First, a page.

It is to be understood that the above description is intended to be illustrative, and not restrictive. For example, the above-described embodiments (and/or aspects thereof) may be used in combination with each other. In addition, many modifications may be made to adapt a particular situation or material to the teachings of the inventive subject matter without departing from its scope. While the dimensions and types of materials described herein are intended to define the parameters of the inventive subject matter, they are by no means limiting and are exemplary embodiments. Many other embodiments will be apparent to those of ordinary skill in the art upon reviewing the above description. The scope of the inventive subject matter should, therefore, be determined with reference to the appended claims, along with the full scope of equivalents to which such claims are entitled. In the appended claims, the terms “including” and “in which” are used as the plain-English equivalents of the respective terms “comprising” and “wherein.” Moreover, in the following claims, the terms “first,” “second,” and “third,” etc. are used merely as labels, and are not intended to impose numerical requirements on their objects. Further, the limitations of the following claims are not written in means-plus-function format and are not intended to be interpreted based on 35 U.S.C. §112(f), unless and until such claim limitations expressly use the phrase “means for” followed by a statement of function void of further structure.

This written description uses examples to disclose several embodiments of the inventive subject matter and also to enable any person of ordinary skill in the art to practice the embodiments of the inventive subject matter, including making and using any devices or systems and performing any incorporated methods. The patentable scope of the inventive subject matter is defined by the claims, and may include other examples that occur to those of ordinary skill in the art. Such other examples are intended to be within the scope of the claims if they have structural elements that do not differ from the literal language of the claims, or if they include equivalent structural elements with insubstantial differences from the literal languages of the claims.

The foregoing description of certain embodiments of the inventive subject matter will be better understood when read in conjunction with the appended drawings. To the extent that the figures illustrate diagrams of the functional blocks of various embodiments, the functional blocks are not necessarily indicative of the division between hardware circuitry. Thus, for example, one or more of the functional blocks (for example, processors or memories) may be implemented in a single piece of hardware (for example, a general purpose signal processor, microcontroller, random access memory, hard disk, and the like). Similarly, the programs may be stand-alone programs, may be incorporated as subroutines in an operating system, may be functions in an installed software package, and the like. The various embodiments are not limited to the arrangements and instrumentality shown in the drawings.

As used herein, an element or step recited in the singular and proceeded with the word “a” or “an” should be understood as not excluding plural of said elements or steps, unless such exclusion is explicitly stated. Furthermore, references to “one embodiment” of the inventive subject matter are not intended to be interpreted as excluding the existence of additional embodiments that also incorporate the recited features. Moreover, unless explicitly stated to the contrary, embodiments “comprising,” “including,” or “having” an element or a plurality of elements having a particular property may include additional such elements not having that property.

Since certain changes may be made in the above-described systems and methods for communicating data in a vehicle consist, without departing from the spirit and scope of the inventive subject matter herein involved, it is intended that all of the subject matter of the above description or shown in the accompanying drawings shall be interpreted merely as examples illustrating the inventive concept herein and shall not be construed as limiting the inventive subject matter.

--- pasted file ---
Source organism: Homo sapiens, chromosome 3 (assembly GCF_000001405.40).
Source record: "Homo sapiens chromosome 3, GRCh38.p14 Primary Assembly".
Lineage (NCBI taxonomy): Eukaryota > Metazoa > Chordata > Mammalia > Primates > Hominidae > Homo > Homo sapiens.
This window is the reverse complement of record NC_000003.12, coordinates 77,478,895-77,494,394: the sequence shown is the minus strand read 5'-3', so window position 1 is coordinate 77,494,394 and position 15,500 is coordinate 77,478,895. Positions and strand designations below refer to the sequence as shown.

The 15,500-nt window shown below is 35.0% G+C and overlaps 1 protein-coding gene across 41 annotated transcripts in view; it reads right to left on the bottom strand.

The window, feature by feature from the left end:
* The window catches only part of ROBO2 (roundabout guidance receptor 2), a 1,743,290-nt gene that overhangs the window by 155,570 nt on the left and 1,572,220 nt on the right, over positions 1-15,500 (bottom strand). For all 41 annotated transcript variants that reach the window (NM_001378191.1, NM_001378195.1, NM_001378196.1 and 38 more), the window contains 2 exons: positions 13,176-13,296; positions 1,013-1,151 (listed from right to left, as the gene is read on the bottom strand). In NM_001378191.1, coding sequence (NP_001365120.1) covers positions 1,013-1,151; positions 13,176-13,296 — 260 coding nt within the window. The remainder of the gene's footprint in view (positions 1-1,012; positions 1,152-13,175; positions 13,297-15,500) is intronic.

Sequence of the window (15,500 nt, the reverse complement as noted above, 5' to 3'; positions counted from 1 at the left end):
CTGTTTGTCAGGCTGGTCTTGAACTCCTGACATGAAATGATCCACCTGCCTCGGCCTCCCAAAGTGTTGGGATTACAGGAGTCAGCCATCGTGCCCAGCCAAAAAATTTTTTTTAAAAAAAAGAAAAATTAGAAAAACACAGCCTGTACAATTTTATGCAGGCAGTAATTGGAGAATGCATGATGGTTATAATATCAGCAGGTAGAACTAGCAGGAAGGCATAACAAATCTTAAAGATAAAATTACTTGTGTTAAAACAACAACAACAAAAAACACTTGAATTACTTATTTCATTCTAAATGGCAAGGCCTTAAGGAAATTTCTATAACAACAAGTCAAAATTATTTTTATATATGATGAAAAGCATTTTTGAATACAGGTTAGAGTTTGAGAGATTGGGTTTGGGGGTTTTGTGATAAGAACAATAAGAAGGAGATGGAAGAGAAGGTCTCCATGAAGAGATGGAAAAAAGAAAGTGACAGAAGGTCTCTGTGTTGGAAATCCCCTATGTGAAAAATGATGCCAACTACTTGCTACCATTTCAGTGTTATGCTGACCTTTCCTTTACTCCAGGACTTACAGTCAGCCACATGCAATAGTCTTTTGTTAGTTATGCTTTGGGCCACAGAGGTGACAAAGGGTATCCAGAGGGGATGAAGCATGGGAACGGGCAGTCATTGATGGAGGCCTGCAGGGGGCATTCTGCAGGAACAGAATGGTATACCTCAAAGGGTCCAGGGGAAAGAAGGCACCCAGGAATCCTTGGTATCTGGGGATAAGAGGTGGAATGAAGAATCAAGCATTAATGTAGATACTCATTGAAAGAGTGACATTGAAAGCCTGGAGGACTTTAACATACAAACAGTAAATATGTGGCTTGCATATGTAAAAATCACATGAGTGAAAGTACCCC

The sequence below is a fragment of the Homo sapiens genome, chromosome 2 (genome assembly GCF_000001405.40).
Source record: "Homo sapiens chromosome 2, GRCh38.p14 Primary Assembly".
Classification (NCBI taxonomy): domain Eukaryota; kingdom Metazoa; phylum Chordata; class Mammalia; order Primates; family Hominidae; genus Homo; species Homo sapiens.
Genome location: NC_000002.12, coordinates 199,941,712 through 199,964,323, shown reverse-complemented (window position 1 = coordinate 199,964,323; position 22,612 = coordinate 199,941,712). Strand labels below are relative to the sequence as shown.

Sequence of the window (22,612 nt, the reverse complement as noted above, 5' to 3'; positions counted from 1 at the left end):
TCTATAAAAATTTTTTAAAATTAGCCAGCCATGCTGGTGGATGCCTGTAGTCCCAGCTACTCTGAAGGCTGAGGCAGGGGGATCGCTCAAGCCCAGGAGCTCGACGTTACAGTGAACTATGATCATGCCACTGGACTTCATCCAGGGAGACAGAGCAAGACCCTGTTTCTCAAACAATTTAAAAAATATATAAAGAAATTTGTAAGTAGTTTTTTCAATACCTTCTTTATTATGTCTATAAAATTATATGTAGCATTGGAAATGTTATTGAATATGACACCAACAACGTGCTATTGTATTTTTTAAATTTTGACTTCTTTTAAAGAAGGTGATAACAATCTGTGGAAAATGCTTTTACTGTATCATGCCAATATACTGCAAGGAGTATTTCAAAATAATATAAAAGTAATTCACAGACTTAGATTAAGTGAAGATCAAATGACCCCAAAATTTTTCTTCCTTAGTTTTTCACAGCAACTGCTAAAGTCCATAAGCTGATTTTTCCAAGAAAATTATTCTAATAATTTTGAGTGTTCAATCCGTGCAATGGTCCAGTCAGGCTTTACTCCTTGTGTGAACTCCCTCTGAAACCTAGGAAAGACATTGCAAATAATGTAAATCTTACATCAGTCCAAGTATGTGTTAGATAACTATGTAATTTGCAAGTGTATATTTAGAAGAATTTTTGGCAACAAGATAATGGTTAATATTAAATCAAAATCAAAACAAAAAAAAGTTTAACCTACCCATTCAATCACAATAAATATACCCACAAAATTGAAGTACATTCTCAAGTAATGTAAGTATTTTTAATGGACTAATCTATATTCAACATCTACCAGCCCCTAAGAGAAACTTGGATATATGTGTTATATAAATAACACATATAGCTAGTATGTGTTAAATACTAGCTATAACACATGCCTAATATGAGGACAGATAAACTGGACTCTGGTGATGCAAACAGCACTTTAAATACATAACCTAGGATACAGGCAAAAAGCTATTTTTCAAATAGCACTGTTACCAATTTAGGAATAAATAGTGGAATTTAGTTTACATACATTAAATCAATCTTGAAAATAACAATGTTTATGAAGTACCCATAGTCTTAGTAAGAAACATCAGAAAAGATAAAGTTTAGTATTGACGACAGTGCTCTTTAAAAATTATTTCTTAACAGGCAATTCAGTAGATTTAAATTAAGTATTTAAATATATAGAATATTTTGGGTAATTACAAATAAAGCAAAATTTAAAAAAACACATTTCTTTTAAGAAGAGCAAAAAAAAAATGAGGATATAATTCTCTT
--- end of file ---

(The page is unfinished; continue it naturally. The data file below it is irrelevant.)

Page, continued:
Claims (4)

What is claimed is:
1. A system comprising:
a first radio communication unit configured to be disposed onboard a first vehicle configured to travel on a road;
a first electronic component configured to be disposed onboard the first vehicle and to process command data according to a first function to control operations of the first vehicle, the command data designating a throttle setting;
a second radio communication unit configured to be disposed onboard a second vehicle configured to travel on a road, the first vehicle and the second vehicle traveling along the road together in a group formed by a wireless communication link between the first radio communication unit and the second radio communication unit;
a second electronic component configured to be disposed onboard the second vehicle and to process the command data according to the first function to control operations of the second vehicle,
wherein, responsive to the first electronic component entering a failure state, the second electronic component is configured to receive the command data from the first radio communication unit, to process the command data according to the first function to create processed data, to modify the processed data based on a distance between the first and second vehicle to create modified data, and to direct the second radio communication unit to communicate the modified data to the first vehicle.
2. The system of claim 1, wherein the first radio communication unit is configured to receive the command data to control movement of the first vehicle.
3. The system of claim 1, wherein the first radio communication unit and the second radio communication unit are configured to communicate the command data as network data.
4. The system of claim 1, wherein the first radio communication unit is configured to communicate the command data to the second electronic component via the second radio communication unit and the second electronic component is configured to generate return data by processing the command data according to a second function that is unavailable to the first electronic component, and the second radio communication unit is configured to communicate the return data back to the first radio communication unit.
US14/525,326 2009-10-22 2014-10-28 System and method for vehicle communication, vehicle control, and/or route inspection Active US9581998B2 (en)

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US25387709P true 2009-10-22 2009-10-22
US12/908,214 US8645010B2 (en) 2009-10-22 2010-10-20 System and method for locomotive inter-consist equipment sparing and redundancy
US13/339,008 US20130173094A1 (en) 2011-12-28 2011-12-28 System and method for rail vehicle control
US13/478,388 US20130317676A1 (en) 2012-05-23 2012-05-23 System and method for inspecting a route during movement of a vehicle system over the route
US14/152,517 US8903574B2 (en) 2009-10-22 2014-01-10 System and method for vehicle communication, vehicle control, and/or route inspection
US14/525,326 US9581998B2 (en) 2009-10-22 2014-10-28 System and method for vehicle communication, vehicle control, and/or route inspection

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US14/525,326 US9581998B2 (en) 2009-10-22 2014-10-28 System and method for vehicle communication, vehicle control, and/or route inspection
US14/679,462 US9580091B2 (en) 2009-10-22 2015-04-06 System and method for communicating data in a vehicle system
US15/443,301 US9983593B2 (en) 2009-10-22 2017-02-27 System and method for vehicle communication, vehicle control, and/or route inspection

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US15/443,301 Continuation US9983593B2 (en) 2009-10-22 2017-02-27 System and method for vehicle communication, vehicle control, and/or route inspection

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US20150045993A1 (en) 2015-02-12
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US20140129060A1 (en) 2014-05-08
US9983593B2 (en) 2018-05-29